This theory takes a pragmatic approach to the regulation of life span. Simply put, it claims that if you are going to live fast and hard, your life will be short. The engine in a race car, run at full throttle, is lucky to last a full day. On the other hand, engines that are driven carefully, at modest RPMs, can last for 10 to 20 years and may even log 200,000 miles (321,868 km). Of course, if you buy a new car, park it in a garage, and rarely drive it, it will last even longer. This theory is not concerned with the underlying mechanism of aging, but simply advocates repair or replacement of body parts as they wear out, much in the way one deals with a broken-down car.

Of course, some body parts, such as our brain and muscles, cannot be replaced, and if anything serious happens to them, it would likely be fatal. The rate-of-living theory tries to deal with senescence by adopting a preventive strategy, involving a reduction in activity level and caloric intake. These strategies have been tested in house-flies, mice, and rats with some success.

Houseflies normally live one month in laboratory conditions, that is, in a large cage where they are fed and protected from their predators. If they are kept in tiny cages, no bigger than a teacup, their flight activity is severely restricted, and as a consequence, their life span is more than doubled. Caloric restriction has the same effect, but is most likely due to the forced reduction in flight activity, due to a lack of energy. Raising mice or rats in confined quarters to lower their activity level has no effect and may even reduce the life span because of the stress that it causes in these animals. Caloric restriction, however, can increase a rat’s life span by 50 to 60 percent.

Researchers at the University of Wisconsin, led by Drs. Ricki Colman and Richard Weindruch, have recently completed a 20-year experiment in which rhesus monkeys were raised on a low-calorie diet (30 percent fewer calories per day). Compared to a control group that received a standard diet, the experimental group has shown a dramatic reduction in the incidence of diabetes, heart disease, neurological disorders, and cancer. Moreover, the low-calorie group looks younger and healthier than the control group, with slim physiques and smooth glossy coats. In terms of survival, Weindruch estimates that the life span of the experimental group will be extended by 10 to 20 percent. This is not as dramatic as the results for mice and rats, but it does suggest that a calorie-restricted diet could extend the human life span as well.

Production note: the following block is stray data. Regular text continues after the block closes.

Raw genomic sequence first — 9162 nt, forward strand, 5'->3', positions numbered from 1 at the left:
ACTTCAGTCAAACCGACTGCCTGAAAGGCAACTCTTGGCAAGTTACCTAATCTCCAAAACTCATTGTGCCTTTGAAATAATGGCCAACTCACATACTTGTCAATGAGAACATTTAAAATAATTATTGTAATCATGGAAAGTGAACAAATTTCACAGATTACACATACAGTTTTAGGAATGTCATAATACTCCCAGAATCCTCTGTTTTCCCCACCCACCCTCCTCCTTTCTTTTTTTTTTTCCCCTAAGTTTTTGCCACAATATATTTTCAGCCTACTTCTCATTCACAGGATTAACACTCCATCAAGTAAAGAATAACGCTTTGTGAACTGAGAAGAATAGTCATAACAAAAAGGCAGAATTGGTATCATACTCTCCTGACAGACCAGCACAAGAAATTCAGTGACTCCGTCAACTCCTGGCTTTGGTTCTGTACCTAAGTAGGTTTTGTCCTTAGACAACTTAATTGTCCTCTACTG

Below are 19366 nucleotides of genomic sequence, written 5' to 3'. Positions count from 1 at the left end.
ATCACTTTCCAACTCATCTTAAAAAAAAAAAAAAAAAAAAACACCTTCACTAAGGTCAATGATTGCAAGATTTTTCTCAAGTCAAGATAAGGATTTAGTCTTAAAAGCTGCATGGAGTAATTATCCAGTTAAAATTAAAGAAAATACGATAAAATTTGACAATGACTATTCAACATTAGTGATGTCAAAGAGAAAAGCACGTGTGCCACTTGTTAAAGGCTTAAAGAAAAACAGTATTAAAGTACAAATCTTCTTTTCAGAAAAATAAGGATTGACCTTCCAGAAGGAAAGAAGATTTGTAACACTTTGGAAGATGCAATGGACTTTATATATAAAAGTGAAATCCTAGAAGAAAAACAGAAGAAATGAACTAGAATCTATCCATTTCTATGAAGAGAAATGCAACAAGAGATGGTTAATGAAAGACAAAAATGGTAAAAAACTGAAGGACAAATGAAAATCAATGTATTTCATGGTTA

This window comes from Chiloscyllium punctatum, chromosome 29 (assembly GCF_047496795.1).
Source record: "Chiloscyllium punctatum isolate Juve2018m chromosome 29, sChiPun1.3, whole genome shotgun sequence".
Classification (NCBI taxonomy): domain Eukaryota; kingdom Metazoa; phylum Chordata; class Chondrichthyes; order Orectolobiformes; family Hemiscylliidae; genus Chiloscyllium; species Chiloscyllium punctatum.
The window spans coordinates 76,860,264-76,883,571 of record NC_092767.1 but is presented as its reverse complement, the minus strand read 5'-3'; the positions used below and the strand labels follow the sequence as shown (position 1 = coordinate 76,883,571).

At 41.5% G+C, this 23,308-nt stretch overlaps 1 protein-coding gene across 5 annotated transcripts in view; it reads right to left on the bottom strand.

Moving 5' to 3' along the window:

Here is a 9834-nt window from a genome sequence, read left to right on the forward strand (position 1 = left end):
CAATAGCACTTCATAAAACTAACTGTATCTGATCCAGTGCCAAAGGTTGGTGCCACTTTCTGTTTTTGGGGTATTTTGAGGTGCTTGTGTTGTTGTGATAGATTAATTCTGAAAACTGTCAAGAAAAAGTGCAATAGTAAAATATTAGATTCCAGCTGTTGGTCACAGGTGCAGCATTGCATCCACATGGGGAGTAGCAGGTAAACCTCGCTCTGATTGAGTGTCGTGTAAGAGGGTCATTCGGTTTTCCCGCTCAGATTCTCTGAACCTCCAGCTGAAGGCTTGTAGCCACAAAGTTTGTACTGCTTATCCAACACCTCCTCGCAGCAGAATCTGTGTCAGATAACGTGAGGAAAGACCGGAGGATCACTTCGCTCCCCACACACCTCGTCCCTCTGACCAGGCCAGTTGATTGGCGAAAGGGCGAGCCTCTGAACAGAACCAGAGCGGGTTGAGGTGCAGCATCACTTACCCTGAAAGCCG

Free radicals

The role of free radicals is closely related to the rate-of-living theory and was originally proposed in the 1950s. Free radicals are molecules that have an unpaired electron, which makes them very reactive. One of the most important, the oxygen free radical, is a toxic exhaust produced by mitochondria during the very important metabolic process of oxidative phosphorylation. This process produces the ATP that cells need to survive. The oxygen free radical can remove an electron from virtually any molecule in the cell, including DNA, RNA, proteins, and the lipids in the cell membrane. When it does so, it triggers a chain reaction of destabilized molecules reacting with other molecules to form new free radicals and a variety of potentially dangerous compounds. Many gerontologists believe free radicals are directly responsible for cellular senescence and the aging of the animal as a whole.

But cells do not give free radicals a free rein. A special enzyme, called superoxide dismutase (SOD), neutralizes oxygen free radicals as they are produced. Gerontologists in favor of the free radical theory maintain that SOD does not neutralize all of the free radicals, and that the damage is done by those that escape. Alternatively, aging may reduce the efficiency of SOD, such that the amount of free radicals increases gradually with age. An anti-aging remedy, consisting of a regular diet of antioxidants (chemicals that inactivate free radicals) such as vitamin E or vitamin C, has been proposed. Many experiments have been conducted on mice and rats to test this remedy, but with limited success. The most recent study, conducted in 2008 at the University College London, used the nematode C. elegans to test the free radical theory. The UCL team, led by Drs. Ryan Doonan and David Gems, genetically modified a group of nematodes to permanently reduce their levels of free radicals. According to the theory, the experimental group should have had a much longer life span than the controls, but the results failed to show such a difference. The researchers concluded that oxidative damage is not a major driver of the aging process.